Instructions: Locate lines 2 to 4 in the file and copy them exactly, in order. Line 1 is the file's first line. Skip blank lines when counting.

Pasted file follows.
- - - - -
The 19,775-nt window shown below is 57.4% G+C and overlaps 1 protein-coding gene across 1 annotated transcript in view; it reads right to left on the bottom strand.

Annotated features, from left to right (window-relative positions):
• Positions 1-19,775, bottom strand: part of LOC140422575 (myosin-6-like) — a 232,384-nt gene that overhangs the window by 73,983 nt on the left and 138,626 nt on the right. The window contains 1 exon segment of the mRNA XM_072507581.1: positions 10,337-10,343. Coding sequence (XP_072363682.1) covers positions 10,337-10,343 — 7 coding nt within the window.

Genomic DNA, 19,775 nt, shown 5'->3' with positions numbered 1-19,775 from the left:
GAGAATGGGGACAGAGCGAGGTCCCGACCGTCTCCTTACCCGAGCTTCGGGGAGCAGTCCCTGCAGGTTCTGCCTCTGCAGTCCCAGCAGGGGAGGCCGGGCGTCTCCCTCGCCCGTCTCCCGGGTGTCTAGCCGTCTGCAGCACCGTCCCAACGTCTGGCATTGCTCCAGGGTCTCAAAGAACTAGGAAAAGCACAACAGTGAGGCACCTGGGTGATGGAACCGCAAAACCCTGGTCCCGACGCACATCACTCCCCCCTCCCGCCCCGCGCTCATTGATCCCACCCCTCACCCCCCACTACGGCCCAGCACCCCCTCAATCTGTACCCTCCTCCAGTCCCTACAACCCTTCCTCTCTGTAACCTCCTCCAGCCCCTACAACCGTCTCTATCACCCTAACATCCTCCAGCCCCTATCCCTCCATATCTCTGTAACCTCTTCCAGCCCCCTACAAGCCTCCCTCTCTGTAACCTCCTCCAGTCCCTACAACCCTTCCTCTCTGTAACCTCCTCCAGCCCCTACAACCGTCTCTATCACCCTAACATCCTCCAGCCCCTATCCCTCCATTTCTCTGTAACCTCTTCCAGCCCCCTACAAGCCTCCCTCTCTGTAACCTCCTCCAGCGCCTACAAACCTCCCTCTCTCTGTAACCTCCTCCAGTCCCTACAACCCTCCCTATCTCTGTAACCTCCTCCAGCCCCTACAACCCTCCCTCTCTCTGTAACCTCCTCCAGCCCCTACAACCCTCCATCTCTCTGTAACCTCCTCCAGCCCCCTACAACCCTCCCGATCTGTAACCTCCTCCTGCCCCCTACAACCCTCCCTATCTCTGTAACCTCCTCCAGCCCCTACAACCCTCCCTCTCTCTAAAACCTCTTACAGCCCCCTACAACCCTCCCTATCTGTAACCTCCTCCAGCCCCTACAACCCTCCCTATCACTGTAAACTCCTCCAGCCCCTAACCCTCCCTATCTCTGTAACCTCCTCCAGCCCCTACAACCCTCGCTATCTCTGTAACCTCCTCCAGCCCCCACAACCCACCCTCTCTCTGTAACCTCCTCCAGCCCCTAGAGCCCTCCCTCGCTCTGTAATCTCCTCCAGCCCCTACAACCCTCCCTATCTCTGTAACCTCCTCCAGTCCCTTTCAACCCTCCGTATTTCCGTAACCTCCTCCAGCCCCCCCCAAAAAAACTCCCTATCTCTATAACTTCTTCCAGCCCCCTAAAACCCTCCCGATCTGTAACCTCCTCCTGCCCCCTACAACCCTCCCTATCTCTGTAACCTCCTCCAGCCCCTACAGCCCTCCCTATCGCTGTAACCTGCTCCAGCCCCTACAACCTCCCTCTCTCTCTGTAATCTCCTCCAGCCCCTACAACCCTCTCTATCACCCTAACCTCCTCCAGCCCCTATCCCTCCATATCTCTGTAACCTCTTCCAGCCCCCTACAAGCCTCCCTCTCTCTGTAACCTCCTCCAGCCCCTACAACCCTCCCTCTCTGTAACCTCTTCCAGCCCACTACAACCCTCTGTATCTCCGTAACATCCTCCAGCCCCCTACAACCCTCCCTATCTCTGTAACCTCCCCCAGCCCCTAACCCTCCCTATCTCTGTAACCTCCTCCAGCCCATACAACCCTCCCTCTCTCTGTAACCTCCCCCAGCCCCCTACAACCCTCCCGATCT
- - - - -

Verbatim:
Annotated features, from left to right (window-relative positions):
• Positions 1-19,775, bottom strand: part of LOC140422575 (myosin-6-like) — a 232,384-nt gene that overhangs the window by 73,983 nt on the left and 138,626 nt on the right. The window contains 1 exon segment of the mRNA XM_072507581.1: positions 10,337-10,343. Coding sequence (XP_072363682.1) covers positions 10,337-10,343 — 7 coding nt within the window.

Genomic DNA, 19,775 nt, shown 5'->3' with positions numbered 1-19,775 from the left: